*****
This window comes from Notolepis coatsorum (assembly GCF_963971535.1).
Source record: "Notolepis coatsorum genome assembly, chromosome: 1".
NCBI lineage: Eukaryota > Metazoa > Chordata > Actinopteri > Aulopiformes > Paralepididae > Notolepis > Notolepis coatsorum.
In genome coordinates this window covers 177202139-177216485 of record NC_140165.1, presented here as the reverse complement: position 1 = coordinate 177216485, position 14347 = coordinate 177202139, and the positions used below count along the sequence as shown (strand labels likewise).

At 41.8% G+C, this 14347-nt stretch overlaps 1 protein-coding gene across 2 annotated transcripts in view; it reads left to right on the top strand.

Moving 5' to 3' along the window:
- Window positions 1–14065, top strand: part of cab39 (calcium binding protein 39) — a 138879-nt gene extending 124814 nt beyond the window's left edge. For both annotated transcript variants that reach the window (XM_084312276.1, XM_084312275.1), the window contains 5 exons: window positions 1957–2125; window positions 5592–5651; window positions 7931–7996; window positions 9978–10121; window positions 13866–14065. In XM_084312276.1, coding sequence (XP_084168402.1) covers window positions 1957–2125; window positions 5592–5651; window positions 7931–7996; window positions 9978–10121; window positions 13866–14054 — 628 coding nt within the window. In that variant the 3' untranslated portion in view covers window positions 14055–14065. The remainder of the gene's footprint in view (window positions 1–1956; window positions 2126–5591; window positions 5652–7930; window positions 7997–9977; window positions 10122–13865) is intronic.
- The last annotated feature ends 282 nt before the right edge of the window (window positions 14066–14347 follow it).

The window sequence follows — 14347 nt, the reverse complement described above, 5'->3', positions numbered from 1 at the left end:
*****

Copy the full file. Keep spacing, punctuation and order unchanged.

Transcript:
This window comes from Notolepis coatsorum (assembly GCF_963971535.1).
Source record: "Notolepis coatsorum genome assembly, chromosome: 1".
NCBI lineage: Eukaryota > Metazoa > Chordata > Actinopteri > Aulopiformes > Paralepididae > Notolepis > Notolepis coatsorum.
In genome coordinates this window covers 177202139-177216485 of record NC_140165.1, presented here as the reverse complement: position 1 = coordinate 177216485, position 14347 = coordinate 177202139, and the positions used below count along the sequence as shown (strand labels likewise).

At 41.8% G+C, this 14347-nt stretch overlaps 1 protein-coding gene across 2 annotated transcripts in view; it reads left to right on the top strand.

Moving 5' to 3' along the window:
- Window positions 1–14065, top strand: part of cab39 (calcium binding protein 39) — a 138879-nt gene extending 124814 nt beyond the window's left edge. For both annotated transcript variants that reach the window (XM_084312276.1, XM_084312275.1), the window contains 5 exons: window positions 1957–2125; window positions 5592–5651; window positions 7931–7996; window positions 9978–10121; window positions 13866–14065. In XM_084312276.1, coding sequence (XP_084168402.1) covers window positions 1957–2125; window positions 5592–5651; window positions 7931–7996; window positions 9978–10121; window positions 13866–14054 — 628 coding nt within the window. In that variant the 3' untranslated portion in view covers window positions 14055–14065. The remainder of the gene's footprint in view (window positions 1–1956; window positions 2126–5591; window positions 5652–7930; window positions 7997–9977; window positions 10122–13865) is intronic.
- The last annotated feature ends 282 nt before the right edge of the window (window positions 14066–14347 follow it).

The window sequence follows — 14347 nt, the reverse complement described above, 5'->3', positions numbered from 1 at the left end: